By Lauren Griffith
Preparing a child for a funeral service requires patience and strength, both for yourself and your little one. This is one of the most difficult moments in caretaking for children, but it must be done. Although the task of preparing children for a funeral service is daunting, there are ways to help ease you into approaching this difficult matter.
1. Stay Strong (As Much as Possible)
When telling a child that they must attend a funeral service, it’s important to manage your own emotions before the discussion. It doesn’t mean that you aren’t allowed to cry or empathize with your child, but you should make sure that you can maintain the discussion without becoming overwhelmed. After all, your little one will look to you for guidance on how to handle this hard situation. Be their rock. And, while it’s natural to be upset yourself, make room for your child’s emotions, too. Giving space for their feelings is especially relevant if they have never attended a funeral service or lost a loved one before.
2. Talk Through the Events of the Day
Whether or not your child has been through an event like this before, take it upon yourself to explain how the day will go— from arriving at the service location to the funeral procession, burial, and everything in between. Make sure that there aren’t any surprises throughout the day of the funeral. This can provide them with stability during this difficult event. Remind your child that you’ll be there with them through it all.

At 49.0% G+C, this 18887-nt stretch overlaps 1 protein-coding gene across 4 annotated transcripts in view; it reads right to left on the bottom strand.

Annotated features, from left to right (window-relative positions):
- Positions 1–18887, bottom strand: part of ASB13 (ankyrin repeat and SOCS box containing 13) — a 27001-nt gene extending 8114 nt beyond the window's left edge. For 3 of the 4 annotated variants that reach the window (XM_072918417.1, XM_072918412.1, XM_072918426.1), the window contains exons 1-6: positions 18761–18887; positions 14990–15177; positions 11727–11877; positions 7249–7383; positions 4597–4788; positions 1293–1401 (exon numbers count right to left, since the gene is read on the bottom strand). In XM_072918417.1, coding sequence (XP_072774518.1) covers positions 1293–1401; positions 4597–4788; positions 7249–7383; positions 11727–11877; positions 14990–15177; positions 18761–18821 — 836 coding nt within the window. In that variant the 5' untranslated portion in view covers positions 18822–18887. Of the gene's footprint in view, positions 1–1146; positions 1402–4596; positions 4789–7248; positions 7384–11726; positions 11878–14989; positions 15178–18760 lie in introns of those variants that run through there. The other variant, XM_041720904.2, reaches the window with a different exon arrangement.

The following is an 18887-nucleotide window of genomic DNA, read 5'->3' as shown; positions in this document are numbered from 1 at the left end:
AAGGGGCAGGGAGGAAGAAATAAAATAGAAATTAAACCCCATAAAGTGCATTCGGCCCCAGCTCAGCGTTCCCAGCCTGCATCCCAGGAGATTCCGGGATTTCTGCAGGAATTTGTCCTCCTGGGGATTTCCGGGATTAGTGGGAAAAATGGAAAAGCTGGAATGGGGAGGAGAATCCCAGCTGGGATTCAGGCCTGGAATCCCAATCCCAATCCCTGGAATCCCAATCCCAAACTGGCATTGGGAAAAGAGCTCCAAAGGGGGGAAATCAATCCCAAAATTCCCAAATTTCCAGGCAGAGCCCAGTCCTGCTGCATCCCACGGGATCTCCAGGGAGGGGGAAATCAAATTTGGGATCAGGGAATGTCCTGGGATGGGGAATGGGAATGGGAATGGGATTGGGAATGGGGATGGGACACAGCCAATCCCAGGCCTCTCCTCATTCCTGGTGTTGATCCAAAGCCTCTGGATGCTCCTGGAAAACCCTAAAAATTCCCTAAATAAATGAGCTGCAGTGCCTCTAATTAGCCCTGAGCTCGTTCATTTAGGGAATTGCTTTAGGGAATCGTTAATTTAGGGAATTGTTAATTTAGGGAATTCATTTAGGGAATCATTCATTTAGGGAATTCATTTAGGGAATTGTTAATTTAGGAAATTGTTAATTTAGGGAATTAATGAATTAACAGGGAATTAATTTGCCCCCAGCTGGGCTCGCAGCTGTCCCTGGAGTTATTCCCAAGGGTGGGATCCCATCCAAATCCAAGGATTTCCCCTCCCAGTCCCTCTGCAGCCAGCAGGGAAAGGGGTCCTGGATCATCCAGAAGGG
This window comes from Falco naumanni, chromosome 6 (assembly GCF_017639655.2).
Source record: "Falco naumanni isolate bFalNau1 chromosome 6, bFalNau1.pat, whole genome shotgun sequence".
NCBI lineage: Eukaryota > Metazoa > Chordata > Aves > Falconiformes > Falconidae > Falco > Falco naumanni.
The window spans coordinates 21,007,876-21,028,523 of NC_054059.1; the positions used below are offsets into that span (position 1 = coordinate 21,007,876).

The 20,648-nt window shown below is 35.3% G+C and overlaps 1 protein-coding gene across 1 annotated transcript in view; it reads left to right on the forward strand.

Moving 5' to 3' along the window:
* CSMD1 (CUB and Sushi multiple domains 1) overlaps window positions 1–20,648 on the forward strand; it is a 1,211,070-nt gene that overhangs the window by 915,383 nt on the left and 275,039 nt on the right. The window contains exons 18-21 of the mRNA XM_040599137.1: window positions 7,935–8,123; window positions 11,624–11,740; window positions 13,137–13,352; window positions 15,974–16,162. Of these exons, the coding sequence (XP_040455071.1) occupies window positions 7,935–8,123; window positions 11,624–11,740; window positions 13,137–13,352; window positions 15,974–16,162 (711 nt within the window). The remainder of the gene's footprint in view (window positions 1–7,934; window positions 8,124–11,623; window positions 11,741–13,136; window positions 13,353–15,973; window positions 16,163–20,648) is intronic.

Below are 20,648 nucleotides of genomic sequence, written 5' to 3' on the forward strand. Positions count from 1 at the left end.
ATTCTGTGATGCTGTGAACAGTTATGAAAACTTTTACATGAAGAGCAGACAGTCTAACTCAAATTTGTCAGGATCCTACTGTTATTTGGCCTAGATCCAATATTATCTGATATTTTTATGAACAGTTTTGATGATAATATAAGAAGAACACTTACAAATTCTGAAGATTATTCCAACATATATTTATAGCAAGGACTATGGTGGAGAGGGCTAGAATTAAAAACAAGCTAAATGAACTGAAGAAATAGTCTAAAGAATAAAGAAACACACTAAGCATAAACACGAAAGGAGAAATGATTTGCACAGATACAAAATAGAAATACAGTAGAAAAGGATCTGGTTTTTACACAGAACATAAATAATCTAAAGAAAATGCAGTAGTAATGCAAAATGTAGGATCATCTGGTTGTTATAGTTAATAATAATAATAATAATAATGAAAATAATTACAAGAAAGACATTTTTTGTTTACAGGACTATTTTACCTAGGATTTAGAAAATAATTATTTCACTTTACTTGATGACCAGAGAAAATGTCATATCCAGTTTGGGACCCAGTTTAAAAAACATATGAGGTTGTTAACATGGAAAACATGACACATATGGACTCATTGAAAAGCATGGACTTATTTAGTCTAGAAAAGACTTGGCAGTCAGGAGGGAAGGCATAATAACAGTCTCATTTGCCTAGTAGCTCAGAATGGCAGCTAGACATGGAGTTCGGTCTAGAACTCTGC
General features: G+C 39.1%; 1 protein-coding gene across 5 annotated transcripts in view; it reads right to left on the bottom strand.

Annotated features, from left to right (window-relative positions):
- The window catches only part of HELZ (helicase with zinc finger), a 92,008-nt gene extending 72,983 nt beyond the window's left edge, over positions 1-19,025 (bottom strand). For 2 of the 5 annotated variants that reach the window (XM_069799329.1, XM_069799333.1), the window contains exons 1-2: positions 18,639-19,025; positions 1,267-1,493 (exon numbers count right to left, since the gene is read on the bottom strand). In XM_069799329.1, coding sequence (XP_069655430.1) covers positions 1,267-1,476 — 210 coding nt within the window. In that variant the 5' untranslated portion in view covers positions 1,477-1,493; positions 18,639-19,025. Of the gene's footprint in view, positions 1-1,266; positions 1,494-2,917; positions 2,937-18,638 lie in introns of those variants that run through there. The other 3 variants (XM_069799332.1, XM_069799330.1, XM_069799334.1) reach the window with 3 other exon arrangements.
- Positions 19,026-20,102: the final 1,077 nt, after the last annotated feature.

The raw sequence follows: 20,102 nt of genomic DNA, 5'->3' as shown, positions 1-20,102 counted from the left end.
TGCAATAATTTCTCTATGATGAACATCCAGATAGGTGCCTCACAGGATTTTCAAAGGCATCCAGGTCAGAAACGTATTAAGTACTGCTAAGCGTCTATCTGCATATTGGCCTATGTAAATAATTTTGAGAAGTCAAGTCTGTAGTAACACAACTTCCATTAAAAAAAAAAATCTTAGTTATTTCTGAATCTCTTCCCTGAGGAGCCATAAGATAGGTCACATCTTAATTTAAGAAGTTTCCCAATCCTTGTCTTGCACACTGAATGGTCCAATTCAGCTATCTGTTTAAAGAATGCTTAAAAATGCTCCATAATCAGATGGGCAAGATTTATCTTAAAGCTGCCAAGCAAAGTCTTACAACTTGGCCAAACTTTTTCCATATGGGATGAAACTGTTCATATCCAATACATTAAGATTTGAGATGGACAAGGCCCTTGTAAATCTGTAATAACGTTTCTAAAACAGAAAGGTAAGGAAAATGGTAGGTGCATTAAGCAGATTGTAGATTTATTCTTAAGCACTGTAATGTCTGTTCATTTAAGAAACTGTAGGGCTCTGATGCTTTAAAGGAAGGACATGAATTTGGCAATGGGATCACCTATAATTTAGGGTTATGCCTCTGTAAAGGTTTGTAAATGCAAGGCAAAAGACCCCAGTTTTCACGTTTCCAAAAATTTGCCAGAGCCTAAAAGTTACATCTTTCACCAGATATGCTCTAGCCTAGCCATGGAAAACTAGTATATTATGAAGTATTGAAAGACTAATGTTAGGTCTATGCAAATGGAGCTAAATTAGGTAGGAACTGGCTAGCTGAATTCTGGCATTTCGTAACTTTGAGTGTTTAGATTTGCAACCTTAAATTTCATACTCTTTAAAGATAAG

3. Prepare Them for the Casket
Whether the funeral service will have an open or closed casket, preparing your child for this portion of the funeral is especially important. Let them know that the body of their loved one will be in the casket. They can choose to say goodbye to their loved one or remember them from when they were alive instead. It isn’t necessary to subject a child to look at the casket if you can help it. Viewing a casket can be extremely difficult for children of all ages.
4. Reminisce on Happy Memories
After discussing the funeral service and events with the child, remember to add positivity to the conversation. Reminisce with them on happy memories, and remind them that it’s okay to bring these happy memories up to family and friends at the funeral. A sad day can have brighter moments— which are important for the child to experience along with the difficult portions of the service.
The Best Way to Honor Your Loved One
Stuhr Funeral Home is a trusted name in funeral service for more than 150 years. Here, we take pride in providing great care for families of those whose lives have ended. We are committed to providing quality arrangements to honor loved ones and family traditions. For more information about available funeral services, visit JHenryStuhr.com or call (843) 723- 2524.